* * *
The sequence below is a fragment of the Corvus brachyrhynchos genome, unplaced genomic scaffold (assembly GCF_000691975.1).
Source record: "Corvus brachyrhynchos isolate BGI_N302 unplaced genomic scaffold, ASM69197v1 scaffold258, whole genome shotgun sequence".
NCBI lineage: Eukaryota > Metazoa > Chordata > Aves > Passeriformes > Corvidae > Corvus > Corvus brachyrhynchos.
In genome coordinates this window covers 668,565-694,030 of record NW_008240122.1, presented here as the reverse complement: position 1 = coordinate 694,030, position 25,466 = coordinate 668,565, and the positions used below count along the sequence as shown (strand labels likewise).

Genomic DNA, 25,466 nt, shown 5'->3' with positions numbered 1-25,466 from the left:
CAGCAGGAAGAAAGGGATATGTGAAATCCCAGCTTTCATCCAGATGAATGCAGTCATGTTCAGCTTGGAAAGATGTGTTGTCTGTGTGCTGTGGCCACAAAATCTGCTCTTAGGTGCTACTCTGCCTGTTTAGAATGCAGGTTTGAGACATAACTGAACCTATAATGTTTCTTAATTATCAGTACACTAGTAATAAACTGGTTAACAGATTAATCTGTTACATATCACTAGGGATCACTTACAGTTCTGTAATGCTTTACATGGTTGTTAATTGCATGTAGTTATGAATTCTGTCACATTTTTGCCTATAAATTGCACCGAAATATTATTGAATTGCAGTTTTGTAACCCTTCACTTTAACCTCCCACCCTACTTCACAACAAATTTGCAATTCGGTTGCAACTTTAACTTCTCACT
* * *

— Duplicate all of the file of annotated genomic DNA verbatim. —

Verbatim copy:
The sequence below is a fragment of the Corvus brachyrhynchos genome, unplaced genomic scaffold (assembly GCF_000691975.1).
Source record: "Corvus brachyrhynchos isolate BGI_N302 unplaced genomic scaffold, ASM69197v1 scaffold258, whole genome shotgun sequence".
NCBI lineage: Eukaryota > Metazoa > Chordata > Aves > Passeriformes > Corvidae > Corvus > Corvus brachyrhynchos.
In genome coordinates this window covers 668,565-694,030 of record NW_008240122.1, presented here as the reverse complement: position 1 = coordinate 694,030, position 25,466 = coordinate 668,565, and the positions used below count along the sequence as shown (strand labels likewise).

Genomic DNA, 25,466 nt, shown 5'->3' with positions numbered 1-25,466 from the left:
CAGCAGGAAGAAAGGGATATGTGAAATCCCAGCTTTCATCCAGATGAATGCAGTCATGTTCAGCTTGGAAAGATGTGTTGTCTGTGTGCTGTGGCCACAAAATCTGCTCTTAGGTGCTACTCTGCCTGTTTAGAATGCAGGTTTGAGACATAACTGAACCTATAATGTTTCTTAATTATCAGTACACTAGTAATAAACTGGTTAACAGATTAATCTGTTACATATCACTAGGGATCACTTACAGTTCTGTAATGCTTTACATGGTTGTTAATTGCATGTAGTTATGAATTCTGTCACATTTTTGCCTATAAATTGCACCGAAATATTATTGAATTGCAGTTTTGTAACCCTTCACTTTAACCTCCCACCCTACTTCACAACAAATTTGCAATTCGGTTGCAACTTTAACTTCTCACT